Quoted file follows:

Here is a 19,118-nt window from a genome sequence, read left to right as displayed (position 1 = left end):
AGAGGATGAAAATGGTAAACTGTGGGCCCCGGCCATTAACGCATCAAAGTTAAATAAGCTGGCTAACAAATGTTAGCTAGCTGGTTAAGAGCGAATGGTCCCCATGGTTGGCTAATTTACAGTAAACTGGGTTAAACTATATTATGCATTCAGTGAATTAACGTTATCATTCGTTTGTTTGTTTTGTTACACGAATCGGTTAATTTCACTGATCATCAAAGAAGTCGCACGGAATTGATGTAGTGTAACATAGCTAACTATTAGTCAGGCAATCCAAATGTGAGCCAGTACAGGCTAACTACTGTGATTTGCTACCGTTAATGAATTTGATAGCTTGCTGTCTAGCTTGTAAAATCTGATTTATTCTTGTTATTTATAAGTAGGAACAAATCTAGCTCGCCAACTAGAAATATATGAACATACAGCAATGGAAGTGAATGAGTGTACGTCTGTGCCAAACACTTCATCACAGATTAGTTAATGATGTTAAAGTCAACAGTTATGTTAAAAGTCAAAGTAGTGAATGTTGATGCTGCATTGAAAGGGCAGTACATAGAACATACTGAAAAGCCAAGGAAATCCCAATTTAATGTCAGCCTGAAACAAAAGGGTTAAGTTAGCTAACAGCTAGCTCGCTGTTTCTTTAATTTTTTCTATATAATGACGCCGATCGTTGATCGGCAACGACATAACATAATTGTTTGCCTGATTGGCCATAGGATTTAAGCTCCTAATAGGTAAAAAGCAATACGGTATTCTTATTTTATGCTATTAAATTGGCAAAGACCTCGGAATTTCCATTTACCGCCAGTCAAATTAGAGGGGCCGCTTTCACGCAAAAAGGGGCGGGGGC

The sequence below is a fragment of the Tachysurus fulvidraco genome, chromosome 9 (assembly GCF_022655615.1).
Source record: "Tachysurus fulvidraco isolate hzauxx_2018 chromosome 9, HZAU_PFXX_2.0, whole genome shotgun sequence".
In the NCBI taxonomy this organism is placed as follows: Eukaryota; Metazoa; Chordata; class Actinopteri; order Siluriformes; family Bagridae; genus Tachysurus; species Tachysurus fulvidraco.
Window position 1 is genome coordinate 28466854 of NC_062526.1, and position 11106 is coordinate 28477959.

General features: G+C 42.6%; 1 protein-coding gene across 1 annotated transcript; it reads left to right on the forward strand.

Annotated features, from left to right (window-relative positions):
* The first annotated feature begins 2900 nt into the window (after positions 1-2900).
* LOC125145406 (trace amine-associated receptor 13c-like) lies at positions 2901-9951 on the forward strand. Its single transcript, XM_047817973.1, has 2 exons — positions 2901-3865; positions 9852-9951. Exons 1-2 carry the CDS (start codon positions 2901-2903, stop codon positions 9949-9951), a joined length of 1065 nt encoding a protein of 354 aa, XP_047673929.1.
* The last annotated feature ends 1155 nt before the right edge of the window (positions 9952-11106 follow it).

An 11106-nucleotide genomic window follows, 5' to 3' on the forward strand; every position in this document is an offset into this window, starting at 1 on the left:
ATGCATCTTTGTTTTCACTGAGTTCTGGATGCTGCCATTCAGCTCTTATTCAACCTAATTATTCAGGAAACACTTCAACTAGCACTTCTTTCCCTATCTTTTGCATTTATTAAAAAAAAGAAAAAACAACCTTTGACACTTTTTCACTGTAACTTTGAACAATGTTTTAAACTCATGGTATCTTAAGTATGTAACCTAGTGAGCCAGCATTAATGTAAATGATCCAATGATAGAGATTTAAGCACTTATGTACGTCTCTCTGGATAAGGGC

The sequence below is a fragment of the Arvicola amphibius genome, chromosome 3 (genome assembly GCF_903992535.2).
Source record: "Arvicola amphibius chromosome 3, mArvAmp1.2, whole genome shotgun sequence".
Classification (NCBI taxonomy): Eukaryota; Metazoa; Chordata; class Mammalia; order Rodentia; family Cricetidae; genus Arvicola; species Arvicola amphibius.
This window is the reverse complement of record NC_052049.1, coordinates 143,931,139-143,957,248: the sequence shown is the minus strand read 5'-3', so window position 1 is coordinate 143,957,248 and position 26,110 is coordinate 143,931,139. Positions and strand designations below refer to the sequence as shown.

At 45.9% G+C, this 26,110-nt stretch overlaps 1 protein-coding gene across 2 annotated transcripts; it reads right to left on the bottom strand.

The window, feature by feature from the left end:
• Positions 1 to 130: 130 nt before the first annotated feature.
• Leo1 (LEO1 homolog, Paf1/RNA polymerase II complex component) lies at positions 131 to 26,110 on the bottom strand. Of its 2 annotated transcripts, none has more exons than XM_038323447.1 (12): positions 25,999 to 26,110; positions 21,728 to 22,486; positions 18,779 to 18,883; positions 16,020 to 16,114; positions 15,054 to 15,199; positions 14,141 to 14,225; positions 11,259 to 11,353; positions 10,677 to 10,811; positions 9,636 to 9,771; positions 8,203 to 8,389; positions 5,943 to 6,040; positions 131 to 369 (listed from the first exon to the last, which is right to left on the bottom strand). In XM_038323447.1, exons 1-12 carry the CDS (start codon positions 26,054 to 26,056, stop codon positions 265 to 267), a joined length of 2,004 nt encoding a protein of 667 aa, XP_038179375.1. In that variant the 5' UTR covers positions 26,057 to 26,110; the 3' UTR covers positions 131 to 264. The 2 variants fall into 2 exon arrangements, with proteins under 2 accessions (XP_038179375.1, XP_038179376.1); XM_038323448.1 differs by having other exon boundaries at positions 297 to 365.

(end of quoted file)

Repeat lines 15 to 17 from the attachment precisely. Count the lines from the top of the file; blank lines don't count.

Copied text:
Source record: "Arvicola amphibius chromosome 3, mArvAmp1.2, whole genome shotgun sequence".
Classification (NCBI taxonomy): Eukaryota; Metazoa; Chordata; class Mammalia; order Rodentia; family Cricetidae; genus Arvicola; species Arvicola amphibius.
This window is the reverse complement of record NC_052049.1, coordinates 143,931,139-143,957,248: the sequence shown is the minus strand read 5'-3', so window position 1 is coordinate 143,957,248 and position 26,110 is coordinate 143,931,139. Positions and strand designations below refer to the sequence as shown.